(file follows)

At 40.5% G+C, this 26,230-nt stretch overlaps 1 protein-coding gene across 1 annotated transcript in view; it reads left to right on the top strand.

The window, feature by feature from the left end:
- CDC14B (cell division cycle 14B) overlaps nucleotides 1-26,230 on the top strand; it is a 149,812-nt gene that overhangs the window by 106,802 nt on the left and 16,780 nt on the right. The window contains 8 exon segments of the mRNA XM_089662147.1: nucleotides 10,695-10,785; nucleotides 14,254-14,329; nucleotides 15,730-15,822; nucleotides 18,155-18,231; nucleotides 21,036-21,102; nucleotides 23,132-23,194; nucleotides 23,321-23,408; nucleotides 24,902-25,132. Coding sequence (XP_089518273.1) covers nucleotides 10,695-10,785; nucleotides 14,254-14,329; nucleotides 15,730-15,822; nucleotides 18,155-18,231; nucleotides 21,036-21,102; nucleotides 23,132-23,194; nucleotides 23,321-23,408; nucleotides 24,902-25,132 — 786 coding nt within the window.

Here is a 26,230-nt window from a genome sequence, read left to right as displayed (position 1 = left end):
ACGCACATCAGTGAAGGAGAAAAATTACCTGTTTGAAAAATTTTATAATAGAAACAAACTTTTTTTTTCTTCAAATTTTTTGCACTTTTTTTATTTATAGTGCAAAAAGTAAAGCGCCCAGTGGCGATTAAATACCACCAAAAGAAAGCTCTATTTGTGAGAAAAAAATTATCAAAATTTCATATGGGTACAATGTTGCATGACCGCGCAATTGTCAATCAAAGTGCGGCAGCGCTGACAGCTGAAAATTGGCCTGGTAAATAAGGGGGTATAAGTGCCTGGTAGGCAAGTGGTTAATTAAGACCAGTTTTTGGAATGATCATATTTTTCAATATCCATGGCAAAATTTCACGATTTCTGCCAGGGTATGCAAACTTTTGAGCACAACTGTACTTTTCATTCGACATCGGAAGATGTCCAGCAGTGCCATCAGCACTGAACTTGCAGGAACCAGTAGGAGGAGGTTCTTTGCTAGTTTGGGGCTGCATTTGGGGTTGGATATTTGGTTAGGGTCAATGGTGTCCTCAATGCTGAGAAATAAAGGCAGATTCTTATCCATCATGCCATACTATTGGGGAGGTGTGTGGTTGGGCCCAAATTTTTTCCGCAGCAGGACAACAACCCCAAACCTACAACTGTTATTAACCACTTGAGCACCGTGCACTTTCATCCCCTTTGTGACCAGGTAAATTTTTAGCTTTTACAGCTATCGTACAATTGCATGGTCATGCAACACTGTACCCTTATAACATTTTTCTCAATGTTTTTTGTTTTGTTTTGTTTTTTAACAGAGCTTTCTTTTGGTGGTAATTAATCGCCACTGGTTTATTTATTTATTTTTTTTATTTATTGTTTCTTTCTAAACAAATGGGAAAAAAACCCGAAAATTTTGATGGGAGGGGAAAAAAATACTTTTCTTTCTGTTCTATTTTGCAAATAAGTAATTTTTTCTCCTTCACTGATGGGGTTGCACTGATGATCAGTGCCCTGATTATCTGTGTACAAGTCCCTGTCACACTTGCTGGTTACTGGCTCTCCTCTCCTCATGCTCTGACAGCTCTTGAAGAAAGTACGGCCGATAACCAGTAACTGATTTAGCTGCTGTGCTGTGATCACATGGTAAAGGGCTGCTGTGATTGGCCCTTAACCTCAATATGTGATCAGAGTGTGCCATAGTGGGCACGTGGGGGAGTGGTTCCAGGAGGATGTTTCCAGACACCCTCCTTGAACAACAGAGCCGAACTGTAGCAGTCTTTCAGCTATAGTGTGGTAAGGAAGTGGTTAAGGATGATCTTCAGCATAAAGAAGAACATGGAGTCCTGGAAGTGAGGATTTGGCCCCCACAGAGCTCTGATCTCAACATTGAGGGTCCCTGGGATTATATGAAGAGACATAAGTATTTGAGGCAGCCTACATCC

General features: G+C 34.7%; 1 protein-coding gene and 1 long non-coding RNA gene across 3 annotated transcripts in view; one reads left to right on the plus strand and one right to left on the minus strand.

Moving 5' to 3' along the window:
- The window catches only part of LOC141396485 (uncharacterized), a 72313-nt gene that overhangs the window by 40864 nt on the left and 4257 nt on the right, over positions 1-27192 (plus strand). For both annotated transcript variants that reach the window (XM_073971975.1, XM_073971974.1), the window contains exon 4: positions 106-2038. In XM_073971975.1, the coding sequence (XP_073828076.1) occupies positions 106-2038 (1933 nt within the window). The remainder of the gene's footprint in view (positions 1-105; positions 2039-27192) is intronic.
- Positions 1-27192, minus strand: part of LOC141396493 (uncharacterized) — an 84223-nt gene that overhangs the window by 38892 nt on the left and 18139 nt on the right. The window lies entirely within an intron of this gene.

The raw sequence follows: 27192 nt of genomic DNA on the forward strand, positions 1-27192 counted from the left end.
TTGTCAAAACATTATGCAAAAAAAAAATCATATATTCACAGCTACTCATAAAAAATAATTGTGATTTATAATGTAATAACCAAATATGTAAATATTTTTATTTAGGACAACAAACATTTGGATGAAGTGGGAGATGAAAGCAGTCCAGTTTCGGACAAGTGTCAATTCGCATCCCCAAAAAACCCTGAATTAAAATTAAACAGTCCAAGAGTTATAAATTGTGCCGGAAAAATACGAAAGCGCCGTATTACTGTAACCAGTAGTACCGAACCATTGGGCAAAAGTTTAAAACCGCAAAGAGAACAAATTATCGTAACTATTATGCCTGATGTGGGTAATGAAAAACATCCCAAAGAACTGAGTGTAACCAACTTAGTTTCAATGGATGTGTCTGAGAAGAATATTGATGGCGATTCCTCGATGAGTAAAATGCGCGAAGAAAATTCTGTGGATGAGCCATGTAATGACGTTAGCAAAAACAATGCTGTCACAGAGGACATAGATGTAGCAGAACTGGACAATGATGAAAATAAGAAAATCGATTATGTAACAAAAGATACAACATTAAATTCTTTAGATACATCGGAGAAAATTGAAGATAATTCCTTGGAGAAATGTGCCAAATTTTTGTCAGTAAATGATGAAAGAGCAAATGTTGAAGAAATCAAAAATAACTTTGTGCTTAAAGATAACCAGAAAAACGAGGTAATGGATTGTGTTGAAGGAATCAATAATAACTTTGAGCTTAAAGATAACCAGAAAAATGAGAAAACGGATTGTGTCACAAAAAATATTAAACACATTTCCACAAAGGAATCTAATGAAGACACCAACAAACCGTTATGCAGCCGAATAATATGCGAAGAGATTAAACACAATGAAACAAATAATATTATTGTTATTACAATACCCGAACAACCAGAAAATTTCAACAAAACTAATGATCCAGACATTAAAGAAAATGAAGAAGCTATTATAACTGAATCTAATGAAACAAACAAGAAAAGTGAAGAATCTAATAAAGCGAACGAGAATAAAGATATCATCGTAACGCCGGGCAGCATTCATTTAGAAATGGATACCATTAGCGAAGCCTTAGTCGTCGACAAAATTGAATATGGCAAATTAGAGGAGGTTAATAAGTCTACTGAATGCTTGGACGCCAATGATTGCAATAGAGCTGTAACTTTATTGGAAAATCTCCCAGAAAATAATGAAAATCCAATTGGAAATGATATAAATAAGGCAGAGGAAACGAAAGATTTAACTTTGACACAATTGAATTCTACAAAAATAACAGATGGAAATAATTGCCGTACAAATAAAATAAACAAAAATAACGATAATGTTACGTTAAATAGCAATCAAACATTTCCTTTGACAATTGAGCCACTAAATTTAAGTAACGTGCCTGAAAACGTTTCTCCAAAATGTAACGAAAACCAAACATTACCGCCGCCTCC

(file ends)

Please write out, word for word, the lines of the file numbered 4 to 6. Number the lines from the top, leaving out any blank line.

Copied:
Here is a 26,230-nt window from a genome sequence, read left to right as displayed (position 1 = left end):
ACGCACATCAGTGAAGGAGAAAAATTACCTGTTTGAAAAATTTTATAATAGAAACAAACTTTTTTTTTCTTCAAATTTTTTGCACTTTTTTTATTTATAGTGCAAAAAGTAAAGCGCCCAGTGGCGATTAAATACCACCAAAAGAAAGCTCTATTTGTGAGAAAAAAATTATCAAAATTTCATATGGGTACAATGTTGCATGACCGCGCAATTGTCAATCAAAGTGCGGCAGCGCTGACAGCTGAAAATTGGCCTGGTAAATAAGGGGGTATAAGTGCCTGGTAGGCAAGTGGTTAATTAAGACCAGTTTTTGGAATGATCATATTTTTCAATATCCATGGCAAAATTTCACGATTTCTGCCAGGGTATGCAAACTTTTGAGCACAACTGTACTTTTCATTCGACATCGGAAGATGTCCAGCAGTGCCATCAGCACTGAACTTGCAGGAACCAGTAGGAGGAGGTTCTTTGCTAGTTTGGGGCTGCATTTGGGGTTGGATATTTGGTTAGGGTCAATGGTGTCCTCAATGCTGAGAAATAAAGGCAGATTCTTATCCATCATGCCATACTATTGGGGAGGTGTGTGGTTGGGCCCAAATTTTTTCCGCAGCAGGACAACAACCCCAAACCTACAACTGTTATTAACCACTTGAGCACCGTGCACTTTCATCCCCTTTGTGACCAGGTAAATTTTTAGCTTTTACAGCTATCGTACAATTGCATGGTCATGCAACACTGTACCCTTATAACATTTTTCTCAATGTTTTTTGTTTTGTTTTGTTTTTTAACAGAGCTTTCTTTTGGTGGTAATTAATCGCCACTGGTTTATTTATTTATTTTTTTTATTTATTGTTTCTTTCTAAACAAATGGGAAAAAAACCCGAAAATTTTGATGGGAGGGGAAAAAAATACTTTTCTTTCTGTTCTATTTTGCAAATAAGTAATTTTTTCTCCTTCACTGATGGGGTTGCACTGATGATCAGTGCCCTGATTATCTGTGTACAAGTCCCTGTCACACTTGCTGGTTACTGGCTCTCCTCTCCTCATGCTCTGACAGCTCTTGAAGAAAGTACGGCCGATAACCAGTAACTGATTTAGCTGCTGTGCTGTGATCACATGGTAAAGGGCTGCTGTGATTGGCCCTTAACCTCAATATGTGATCAGAGTGTGCCATAGTGGGCACGTGGGGGAGTGGTTCCAGGAGGATGTTTCCAGACACCCTCCTTGAACAACAGAGCCGAACTGTAGCAGTCTTTCAGCTATAGTGTGGTAAGGAAGTGGTTAAGGATGATCTTCAGCATAAAGAAGAACATGGAGTCCTGGAAGTGAGGATTTGGCCCCCACAGAGCTCTGATCTCAACATTGAGGGTCCCTGGGATTATATGAAGAGACATAAGTATTTGAGGCAGCCTACATCC

General features: G+C 34.7%; 1 protein-coding gene and 1 long non-coding RNA gene across 3 annotated transcripts in view; one reads left to right on the plus strand and one right to left on the minus strand.